Providers advise that they verify that requests for metadata disclosure are proper under the requesting government’s law prior to making any disclosure. They also indicate that they take steps to ensure that disclosures of metadata are not made to governments with poor human rights records, and are not made when such disclosure would be used to prosecute individuals for speech crimes (for example, the crime of insulting a monarch). Yet, metadata disclosure practices can vary widely among providers. Some providers turn down all or most metadata requests; others grant metadata request from a particular list of countries; others grant such requests from a different list; and still others grant requests under pressure from the foreign government, which can threaten them with fines and their employees with arrest.
The Wild West of voluntary disclosure of metadata to governments outside the U.S. must end. If countries whose laws meet a certain human rights standard are to be given access to user content under those laws, those laws will also need to provide a human rights-friendly level of protection for non-content. The standard for non-content may be lower than the “strong factual basis” required for non-content disclosures under the proposal, but a factual basis and particularity should be required along with approval by a judicial or other independent entity.
U.S. providers should embrace this approach. It gives guidance under U.S. law on metadata disclosures to other governments where no such guidance exists. In the same investigations in which the Daskal/Woods proposal contemplates disclosure of content under the requesting countries’ rules, non-content would also be disclosed under those rules. There would be no need to “relieve the pressure” by volunteering the metadata while the content was held up in the MLAT process because there would be no MLAT process to hold it up.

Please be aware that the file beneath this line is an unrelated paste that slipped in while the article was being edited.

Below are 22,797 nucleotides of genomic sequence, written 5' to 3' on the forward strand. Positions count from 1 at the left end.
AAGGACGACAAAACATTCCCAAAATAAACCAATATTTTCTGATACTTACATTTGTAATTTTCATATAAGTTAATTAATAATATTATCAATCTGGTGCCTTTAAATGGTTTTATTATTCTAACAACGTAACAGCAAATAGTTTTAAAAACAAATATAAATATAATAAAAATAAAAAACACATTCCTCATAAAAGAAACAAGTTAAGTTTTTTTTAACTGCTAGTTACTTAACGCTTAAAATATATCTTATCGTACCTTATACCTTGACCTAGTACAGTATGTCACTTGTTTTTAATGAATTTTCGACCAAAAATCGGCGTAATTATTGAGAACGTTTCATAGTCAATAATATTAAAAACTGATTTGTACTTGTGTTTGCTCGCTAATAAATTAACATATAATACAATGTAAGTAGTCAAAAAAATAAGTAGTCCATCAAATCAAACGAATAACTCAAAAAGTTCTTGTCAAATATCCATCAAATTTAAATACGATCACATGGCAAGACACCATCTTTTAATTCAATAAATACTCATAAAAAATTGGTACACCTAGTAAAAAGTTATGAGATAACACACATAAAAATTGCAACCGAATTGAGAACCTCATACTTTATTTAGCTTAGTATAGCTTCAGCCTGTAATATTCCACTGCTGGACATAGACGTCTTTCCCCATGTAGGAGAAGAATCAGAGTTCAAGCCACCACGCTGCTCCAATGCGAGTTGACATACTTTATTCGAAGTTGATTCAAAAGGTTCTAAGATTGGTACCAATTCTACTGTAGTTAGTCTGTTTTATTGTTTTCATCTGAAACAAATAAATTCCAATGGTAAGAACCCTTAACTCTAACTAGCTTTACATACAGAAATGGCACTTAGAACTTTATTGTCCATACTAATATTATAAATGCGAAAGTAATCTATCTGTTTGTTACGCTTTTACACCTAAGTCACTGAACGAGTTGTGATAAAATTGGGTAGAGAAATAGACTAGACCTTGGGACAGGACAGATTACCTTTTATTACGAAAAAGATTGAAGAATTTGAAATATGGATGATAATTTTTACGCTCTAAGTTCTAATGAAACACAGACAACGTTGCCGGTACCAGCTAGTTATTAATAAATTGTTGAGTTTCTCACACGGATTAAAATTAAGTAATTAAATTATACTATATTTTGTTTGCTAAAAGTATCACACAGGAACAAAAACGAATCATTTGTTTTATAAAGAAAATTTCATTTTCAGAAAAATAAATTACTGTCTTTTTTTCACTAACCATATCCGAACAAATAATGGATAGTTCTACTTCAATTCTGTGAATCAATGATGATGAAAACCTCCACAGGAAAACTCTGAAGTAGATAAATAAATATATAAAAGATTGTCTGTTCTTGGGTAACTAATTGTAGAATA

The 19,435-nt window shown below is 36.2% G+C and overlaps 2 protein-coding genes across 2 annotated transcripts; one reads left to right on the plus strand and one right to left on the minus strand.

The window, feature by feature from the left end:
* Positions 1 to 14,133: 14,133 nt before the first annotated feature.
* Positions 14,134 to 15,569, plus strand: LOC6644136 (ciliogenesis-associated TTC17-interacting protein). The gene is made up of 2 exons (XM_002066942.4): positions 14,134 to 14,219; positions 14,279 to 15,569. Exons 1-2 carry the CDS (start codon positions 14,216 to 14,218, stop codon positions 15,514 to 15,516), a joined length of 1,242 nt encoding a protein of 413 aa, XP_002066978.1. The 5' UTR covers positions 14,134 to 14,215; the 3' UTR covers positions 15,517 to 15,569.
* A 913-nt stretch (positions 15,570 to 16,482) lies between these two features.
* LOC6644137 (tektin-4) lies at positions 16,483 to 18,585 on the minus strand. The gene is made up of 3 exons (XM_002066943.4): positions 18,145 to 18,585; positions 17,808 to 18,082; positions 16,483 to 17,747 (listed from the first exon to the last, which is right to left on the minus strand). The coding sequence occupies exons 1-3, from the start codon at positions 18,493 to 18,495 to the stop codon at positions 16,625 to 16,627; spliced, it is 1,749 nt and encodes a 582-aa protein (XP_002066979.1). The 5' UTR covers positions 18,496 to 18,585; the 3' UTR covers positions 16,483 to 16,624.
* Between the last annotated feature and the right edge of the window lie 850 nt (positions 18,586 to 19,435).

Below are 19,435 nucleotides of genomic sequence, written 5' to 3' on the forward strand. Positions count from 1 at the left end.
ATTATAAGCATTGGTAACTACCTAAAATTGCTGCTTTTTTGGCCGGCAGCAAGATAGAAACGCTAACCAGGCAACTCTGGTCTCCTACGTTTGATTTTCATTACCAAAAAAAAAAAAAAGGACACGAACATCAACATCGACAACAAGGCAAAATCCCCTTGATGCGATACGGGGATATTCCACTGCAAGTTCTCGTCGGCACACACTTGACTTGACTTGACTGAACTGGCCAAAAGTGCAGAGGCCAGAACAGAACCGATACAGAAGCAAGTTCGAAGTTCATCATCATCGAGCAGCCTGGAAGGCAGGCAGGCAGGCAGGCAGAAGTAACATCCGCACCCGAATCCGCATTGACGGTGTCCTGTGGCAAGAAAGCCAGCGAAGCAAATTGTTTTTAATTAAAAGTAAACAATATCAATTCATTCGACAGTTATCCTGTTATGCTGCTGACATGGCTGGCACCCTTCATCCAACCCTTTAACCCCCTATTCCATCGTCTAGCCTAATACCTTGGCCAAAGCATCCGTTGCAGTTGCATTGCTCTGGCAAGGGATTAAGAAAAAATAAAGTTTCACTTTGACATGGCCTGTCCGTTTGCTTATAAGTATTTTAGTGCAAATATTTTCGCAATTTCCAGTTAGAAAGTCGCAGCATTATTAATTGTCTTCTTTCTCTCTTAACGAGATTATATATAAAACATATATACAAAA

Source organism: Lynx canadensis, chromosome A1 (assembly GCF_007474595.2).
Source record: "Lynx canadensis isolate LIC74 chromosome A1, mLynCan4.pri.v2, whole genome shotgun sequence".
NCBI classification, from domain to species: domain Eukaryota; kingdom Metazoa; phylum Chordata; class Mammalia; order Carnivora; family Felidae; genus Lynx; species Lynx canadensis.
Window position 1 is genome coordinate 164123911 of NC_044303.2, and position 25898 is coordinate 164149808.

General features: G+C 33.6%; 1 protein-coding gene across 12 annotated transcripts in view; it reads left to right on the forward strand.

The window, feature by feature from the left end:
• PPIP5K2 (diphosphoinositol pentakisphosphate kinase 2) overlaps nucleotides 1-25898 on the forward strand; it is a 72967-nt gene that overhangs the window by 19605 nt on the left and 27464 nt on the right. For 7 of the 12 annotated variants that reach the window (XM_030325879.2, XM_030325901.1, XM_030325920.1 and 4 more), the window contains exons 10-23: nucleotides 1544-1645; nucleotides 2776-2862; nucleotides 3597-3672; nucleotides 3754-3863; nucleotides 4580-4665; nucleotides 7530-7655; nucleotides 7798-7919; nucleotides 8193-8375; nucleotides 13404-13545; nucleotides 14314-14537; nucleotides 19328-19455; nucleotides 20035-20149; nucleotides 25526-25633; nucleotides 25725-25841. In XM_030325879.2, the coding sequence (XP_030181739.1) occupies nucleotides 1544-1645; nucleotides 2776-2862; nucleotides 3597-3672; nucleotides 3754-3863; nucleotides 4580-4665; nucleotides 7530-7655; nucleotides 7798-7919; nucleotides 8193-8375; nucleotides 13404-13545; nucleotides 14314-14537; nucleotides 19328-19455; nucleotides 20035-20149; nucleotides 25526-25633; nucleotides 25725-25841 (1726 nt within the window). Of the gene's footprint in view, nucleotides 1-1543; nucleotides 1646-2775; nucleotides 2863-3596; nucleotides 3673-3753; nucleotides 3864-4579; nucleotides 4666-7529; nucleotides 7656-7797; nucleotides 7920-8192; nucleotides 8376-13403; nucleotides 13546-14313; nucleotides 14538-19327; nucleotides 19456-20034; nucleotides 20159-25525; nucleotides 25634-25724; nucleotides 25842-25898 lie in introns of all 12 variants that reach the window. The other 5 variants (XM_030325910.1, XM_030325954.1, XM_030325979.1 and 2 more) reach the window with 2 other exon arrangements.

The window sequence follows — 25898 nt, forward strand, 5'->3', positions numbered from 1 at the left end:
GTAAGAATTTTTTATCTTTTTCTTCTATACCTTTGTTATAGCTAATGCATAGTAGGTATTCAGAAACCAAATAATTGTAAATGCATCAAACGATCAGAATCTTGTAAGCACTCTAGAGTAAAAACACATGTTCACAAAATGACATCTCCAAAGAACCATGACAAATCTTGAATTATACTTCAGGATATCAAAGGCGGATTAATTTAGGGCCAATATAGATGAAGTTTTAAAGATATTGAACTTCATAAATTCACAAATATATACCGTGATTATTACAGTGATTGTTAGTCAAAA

Not all metadata is equally sensitive. Metadata includes both transactional records—such as a to/from email log—as well as identifying information—such as an email address. Reform that relaxes the standard for disclosure of content should, at a minimum, impose some standard for disclosure of transactional records, which tend to be the more sensitive forms of metadata. This is the approach adopted in the “straw man” MLAT reform proposal that the Center for Democracy and Technology (CDT) released.
Finally, it is important to recognize that this metadata protection would be imposed only in cases where the requesting country is seeking user communications from a U.S. provider under the requesting country’s laws because those laws have been determined to meet a human rights standard. For countries whose laws do not meet such a standard, companies should retain discretion over whether or not to provide their users’ metadata. This anomaly is appropriately addressed in the short term by a uniform system of “best practices” governing such disclosure by U.S. providers, and in the long term can be resolved legislatively if necessary.
To recap: in this post, I have argued that the Daskal-Woods reform proposal should be revised to account for metadata disclosures. The proposal would strip away an important privacy protection for content – U.S. probable cause and judicial authorization – and this should be counterbalanced with new privacy protections for metadata disclosures to the countries that would benefit from the change in rules regarding content.
Next, I’ll address the question of “who decides?” The Daskal-Woods cross-border law enforcement proposal turns on a determination of which countries’ laws meet the proposal’s human rights standards. Only those countries whose laws meet the standards will be permitted to obtain content from U.S. providers under their native laws. The question remains, who will decide whether a country’s laws meet those standards?
Gregory T. Nojeim is the Director of the Freedom, Security and Technology Project at the Center for Democracy & Technology. He is the author of "Cybersecurity and Freedom on the Internet,” which appeared in the Journal of National Security Law and Policy.